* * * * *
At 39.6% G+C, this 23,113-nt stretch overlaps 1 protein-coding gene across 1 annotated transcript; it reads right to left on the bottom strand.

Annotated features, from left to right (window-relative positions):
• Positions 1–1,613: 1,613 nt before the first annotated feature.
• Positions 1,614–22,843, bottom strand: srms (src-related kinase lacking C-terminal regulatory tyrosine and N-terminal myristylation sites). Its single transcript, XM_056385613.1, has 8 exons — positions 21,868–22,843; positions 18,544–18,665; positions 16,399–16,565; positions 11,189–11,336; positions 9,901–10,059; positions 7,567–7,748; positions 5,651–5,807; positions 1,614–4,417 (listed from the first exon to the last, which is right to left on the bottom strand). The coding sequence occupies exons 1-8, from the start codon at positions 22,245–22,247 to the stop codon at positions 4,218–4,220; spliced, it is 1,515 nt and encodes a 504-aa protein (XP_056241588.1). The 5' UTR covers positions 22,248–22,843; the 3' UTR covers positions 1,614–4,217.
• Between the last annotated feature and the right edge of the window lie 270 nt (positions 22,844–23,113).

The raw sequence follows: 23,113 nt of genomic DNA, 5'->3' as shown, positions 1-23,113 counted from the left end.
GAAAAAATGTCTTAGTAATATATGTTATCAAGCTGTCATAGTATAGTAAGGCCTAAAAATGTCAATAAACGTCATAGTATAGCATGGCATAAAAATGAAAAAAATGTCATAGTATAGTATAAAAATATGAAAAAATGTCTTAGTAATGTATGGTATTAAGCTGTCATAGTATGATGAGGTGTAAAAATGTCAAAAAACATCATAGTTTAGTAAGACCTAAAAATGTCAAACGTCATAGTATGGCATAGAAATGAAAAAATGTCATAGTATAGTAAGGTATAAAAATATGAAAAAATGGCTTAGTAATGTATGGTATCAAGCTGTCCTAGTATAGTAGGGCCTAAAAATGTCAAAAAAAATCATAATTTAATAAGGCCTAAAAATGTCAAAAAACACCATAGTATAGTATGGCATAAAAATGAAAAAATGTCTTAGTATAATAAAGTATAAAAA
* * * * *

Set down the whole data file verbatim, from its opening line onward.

At 39.6% G+C, this 23,113-nt stretch overlaps 1 protein-coding gene across 1 annotated transcript; it reads right to left on the bottom strand.

Annotated features, from left to right (window-relative positions):
• Positions 1–1,613: 1,613 nt before the first annotated feature.
• Positions 1,614–22,843, bottom strand: srms (src-related kinase lacking C-terminal regulatory tyrosine and N-terminal myristylation sites). Its single transcript, XM_056385613.1, has 8 exons — positions 21,868–22,843; positions 18,544–18,665; positions 16,399–16,565; positions 11,189–11,336; positions 9,901–10,059; positions 7,567–7,748; positions 5,651–5,807; positions 1,614–4,417 (listed from the first exon to the last, which is right to left on the bottom strand). The coding sequence occupies exons 1-8, from the start codon at positions 22,245–22,247 to the stop codon at positions 4,218–4,220; spliced, it is 1,515 nt and encodes a 504-aa protein (XP_056241588.1). The 5' UTR covers positions 22,248–22,843; the 3' UTR covers positions 1,614–4,217.
• Between the last annotated feature and the right edge of the window lie 270 nt (positions 22,844–23,113).

The raw sequence follows: 23,113 nt of genomic DNA, 5'->3' as shown, positions 1-23,113 counted from the left end.
GAAAAAATGTCTTAGTAATATATGTTATCAAGCTGTCATAGTATAGTAAGGCCTAAAAATGTCAATAAACGTCATAGTATAGCATGGCATAAAAATGAAAAAAATGTCATAGTATAGTATAAAAATATGAAAAAATGTCTTAGTAATGTATGGTATTAAGCTGTCATAGTATGATGAGGTGTAAAAATGTCAAAAAACATCATAGTTTAGTAAGACCTAAAAATGTCAAACGTCATAGTATGGCATAGAAATGAAAAAATGTCATAGTATAGTAAGGTATAAAAATATGAAAAAATGGCTTAGTAATGTATGGTATCAAGCTGTCCTAGTATAGTAGGGCCTAAAAATGTCAAAAAAAATCATAATTTAATAAGGCCTAAAAATGTCAAAAAACACCATAGTATAGTATGGCATAAAAATGAAAAAATGTCTTAGTATAATAAAGTATAAAAA